Fireplaces and chimneys are staples in most houses in North America— installed to provide both warmth and coziness in homes, especially in the winter months. 


What Is a Chimney? 


A chimney resembles a pipe or a vertical channel, with its main function being to conduct and disperse combustion gases and smoke from an attached fireplace or furnace through the roof of a house or building, into the atmosphere. What a chimney does is ultimately prevent carcinogenic smoke and fumes from releasing throughout the interior of your home. 


Additionally, chimneys serve an important aesthetic and architectural function to a house or building’s exterior. 


How Does a Chimney Work? 


Although we usually take chimneys for granted, sometimes the question of how they really function does come up. And the science behind them is fascinating. 


As we said before, chimneys remove unwanted byproduct gases from within the home’s atmosphere. Every fireplace must have a chimney attached in order to transfer the potentially toxic fumes out of the house. This is a reference to an important feature of a well-functioning chimney, which is its airflow.


In a similar way that moist, warm air escapes through the attic of a home; smoke exits through the chimney. This is known as the stack effect, whereas the draft is the air that travels up and out of the chimney. A properly built, well-functioning chimney always has a strong draft that efficiently expels a fireplace’s smoke into the outside air. 


The 4 main factors that affect the draft of a chimney are the chimney’s height, the flue, overall air pressure, and obstructions/damages to the chimney. These will determine how efficiently your chimney functions, and are the things that need to be inspected if you suspect your chimney isn’t working as well as it should be. 


Types of Chimneys


There are various types of chimneys that exist out there aside from the traditional brick chimneys most of us are used to. Some other types include:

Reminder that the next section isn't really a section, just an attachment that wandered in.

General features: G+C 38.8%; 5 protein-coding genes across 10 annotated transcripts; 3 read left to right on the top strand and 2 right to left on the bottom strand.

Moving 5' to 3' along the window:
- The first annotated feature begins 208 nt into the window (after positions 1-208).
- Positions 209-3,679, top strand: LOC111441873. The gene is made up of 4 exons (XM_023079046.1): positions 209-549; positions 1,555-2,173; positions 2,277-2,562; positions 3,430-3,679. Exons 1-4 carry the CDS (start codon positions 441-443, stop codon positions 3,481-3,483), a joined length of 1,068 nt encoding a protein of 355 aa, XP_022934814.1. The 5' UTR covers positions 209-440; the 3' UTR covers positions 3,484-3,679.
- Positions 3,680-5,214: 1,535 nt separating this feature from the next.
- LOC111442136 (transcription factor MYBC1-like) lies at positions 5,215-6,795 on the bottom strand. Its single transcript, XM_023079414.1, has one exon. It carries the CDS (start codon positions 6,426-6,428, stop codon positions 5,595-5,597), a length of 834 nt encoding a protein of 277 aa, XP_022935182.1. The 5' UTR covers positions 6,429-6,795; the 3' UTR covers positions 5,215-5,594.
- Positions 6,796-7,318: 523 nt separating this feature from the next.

Masonry Chimneys


This is considered the “standard” chimney by most— it’s typically built with materials such as brick, stone, cement, mortar, or block. Most masonry chimneys are accompanied by the installation of masonry fireplaces. 


The bricks of this type of chimney have the ability to absorb heat, which is especially helpful in winter when the heat helps keep the rest of the house warm. 


Masonry chimneys and fireplaces are very aesthetically pleasing, in that they have a rustic and handcrafted charm. This adds extra value to your home in the long run.


These chimneys are very durable in quality, with the potential to last as long as the structure of your house. You just have to make sure that you provide proper maintenance and regular cleaning to your chimney to extend its life. 


Metal Chimneys


Metal chimneys take up more space than masonry chimneys. They also tend to be more costly, with less aesthetic value. 


These chimneys can either be installed with double or triple walls, and are often bound in different outer casings. Typically, they’re enclosed within a sided frame, masonry chimney case, or a fully wooden structure. The purpose of these casings is to boost the aesthetic appeal of the chimney. 


Stainless steel is the most common material used in constructing metal chimneys. Some homeowners are drawn to their high-tech look, preferring them for the aesthetic of their home over masonry chimneys.

Wood-Burning Stove Chimneys


Commonly used in the 1800s, wood-burning stove chimneys burn wood for heat and are surging in popularity because of their rustic appeal. These include a stovepipe that extends from the stove itself to the chimney. 


Some people may confuse these chimneys with masonry chimneys, however, they are fundamentally different. 


Although both share a rustic feel, masonry chimneys cannot have a stovepipe direct through the roof.